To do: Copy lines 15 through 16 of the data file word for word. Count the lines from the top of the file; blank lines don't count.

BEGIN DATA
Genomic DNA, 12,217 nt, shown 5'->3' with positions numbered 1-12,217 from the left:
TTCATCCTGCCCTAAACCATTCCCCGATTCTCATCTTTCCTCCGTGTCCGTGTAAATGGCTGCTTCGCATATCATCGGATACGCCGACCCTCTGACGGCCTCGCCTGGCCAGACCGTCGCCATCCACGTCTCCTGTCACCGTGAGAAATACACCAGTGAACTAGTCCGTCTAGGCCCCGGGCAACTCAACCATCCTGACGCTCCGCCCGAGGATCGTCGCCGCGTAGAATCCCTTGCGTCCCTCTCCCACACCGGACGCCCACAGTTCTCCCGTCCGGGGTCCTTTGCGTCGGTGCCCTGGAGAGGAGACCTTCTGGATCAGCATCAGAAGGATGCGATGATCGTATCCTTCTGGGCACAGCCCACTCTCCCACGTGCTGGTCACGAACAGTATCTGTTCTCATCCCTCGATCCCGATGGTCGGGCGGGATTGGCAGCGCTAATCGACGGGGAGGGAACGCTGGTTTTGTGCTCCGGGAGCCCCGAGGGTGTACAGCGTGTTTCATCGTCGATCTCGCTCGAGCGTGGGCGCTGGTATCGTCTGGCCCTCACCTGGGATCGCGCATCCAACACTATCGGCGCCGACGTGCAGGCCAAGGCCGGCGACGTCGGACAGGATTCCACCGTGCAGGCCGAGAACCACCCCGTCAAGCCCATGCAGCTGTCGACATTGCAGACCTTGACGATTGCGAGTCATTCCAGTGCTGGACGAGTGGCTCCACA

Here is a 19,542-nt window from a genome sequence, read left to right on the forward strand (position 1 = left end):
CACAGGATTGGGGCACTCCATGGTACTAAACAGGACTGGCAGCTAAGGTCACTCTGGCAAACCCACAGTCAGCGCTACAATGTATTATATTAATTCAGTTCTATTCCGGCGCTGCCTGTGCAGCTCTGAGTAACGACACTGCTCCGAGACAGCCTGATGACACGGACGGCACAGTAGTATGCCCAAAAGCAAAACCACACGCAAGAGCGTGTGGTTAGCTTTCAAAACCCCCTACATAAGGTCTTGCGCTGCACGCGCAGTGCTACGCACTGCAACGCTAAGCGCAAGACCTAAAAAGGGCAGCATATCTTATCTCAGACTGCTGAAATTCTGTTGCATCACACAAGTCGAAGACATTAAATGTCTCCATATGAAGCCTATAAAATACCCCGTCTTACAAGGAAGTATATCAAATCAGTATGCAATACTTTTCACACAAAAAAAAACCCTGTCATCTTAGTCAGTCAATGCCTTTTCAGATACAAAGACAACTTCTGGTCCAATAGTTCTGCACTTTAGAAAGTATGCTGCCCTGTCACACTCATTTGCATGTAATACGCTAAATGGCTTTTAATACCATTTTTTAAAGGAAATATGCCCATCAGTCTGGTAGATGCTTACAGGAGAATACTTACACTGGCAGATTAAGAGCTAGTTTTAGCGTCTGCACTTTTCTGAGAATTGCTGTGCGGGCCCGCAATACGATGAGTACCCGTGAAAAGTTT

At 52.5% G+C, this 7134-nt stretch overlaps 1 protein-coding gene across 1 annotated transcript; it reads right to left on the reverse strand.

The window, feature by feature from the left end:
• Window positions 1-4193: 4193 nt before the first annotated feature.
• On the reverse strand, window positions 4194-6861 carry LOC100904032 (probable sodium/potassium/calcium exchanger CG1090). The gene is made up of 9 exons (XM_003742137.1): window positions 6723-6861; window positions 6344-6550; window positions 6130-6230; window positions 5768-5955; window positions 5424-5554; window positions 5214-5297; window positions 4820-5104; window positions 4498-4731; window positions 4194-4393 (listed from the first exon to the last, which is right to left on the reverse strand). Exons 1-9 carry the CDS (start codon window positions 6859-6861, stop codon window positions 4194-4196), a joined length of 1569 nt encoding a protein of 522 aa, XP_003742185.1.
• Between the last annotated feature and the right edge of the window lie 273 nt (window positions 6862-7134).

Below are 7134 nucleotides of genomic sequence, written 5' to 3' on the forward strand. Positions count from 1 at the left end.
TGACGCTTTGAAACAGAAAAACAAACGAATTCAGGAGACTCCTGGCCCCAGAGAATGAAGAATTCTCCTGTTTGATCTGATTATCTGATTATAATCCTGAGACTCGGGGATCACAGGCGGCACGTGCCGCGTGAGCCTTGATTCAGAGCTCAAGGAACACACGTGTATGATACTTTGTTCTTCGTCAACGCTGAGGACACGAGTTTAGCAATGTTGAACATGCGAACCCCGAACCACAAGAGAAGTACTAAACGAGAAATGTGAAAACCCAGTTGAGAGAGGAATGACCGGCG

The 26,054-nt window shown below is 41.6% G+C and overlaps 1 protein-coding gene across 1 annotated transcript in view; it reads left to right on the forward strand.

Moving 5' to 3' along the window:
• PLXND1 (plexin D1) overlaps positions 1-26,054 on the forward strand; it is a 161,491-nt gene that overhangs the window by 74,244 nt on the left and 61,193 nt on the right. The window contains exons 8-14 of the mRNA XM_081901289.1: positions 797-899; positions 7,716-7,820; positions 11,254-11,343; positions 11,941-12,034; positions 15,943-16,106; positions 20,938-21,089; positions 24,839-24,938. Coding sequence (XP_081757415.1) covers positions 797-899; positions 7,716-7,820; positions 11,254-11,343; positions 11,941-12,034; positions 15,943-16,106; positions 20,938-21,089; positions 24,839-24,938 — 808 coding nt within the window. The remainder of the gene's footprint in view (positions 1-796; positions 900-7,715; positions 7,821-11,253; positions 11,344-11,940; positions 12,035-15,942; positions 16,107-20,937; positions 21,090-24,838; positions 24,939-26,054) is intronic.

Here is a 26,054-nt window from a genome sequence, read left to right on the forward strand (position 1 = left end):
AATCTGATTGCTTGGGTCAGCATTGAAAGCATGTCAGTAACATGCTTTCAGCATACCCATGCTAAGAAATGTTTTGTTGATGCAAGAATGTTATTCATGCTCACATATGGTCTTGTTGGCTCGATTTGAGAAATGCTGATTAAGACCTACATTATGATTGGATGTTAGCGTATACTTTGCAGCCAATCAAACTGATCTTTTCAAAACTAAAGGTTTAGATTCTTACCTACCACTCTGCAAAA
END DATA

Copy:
Here is a 26,054-nt window from a genome sequence, read left to right on the forward strand (position 1 = left end):
AATCTGATTGCTTGGGTCAGCATTGAAAGCATGTCAGTAACATGCTTTCAGCATACCCATGCTAAGAAATGTTTTGTTGATGCAAGAATGTTATTCATGCTCACATATGGTCTTGTTGGCTCGATTTGAGAAATGCTGATTAAGACCTACATTATGATTGGATGTTAGCGTATACTTTGCAGCCAATCAAACTGATCTTTTCAAAACTAAAGGTTTAGATTCTTACCTACCACTCTGCAAAA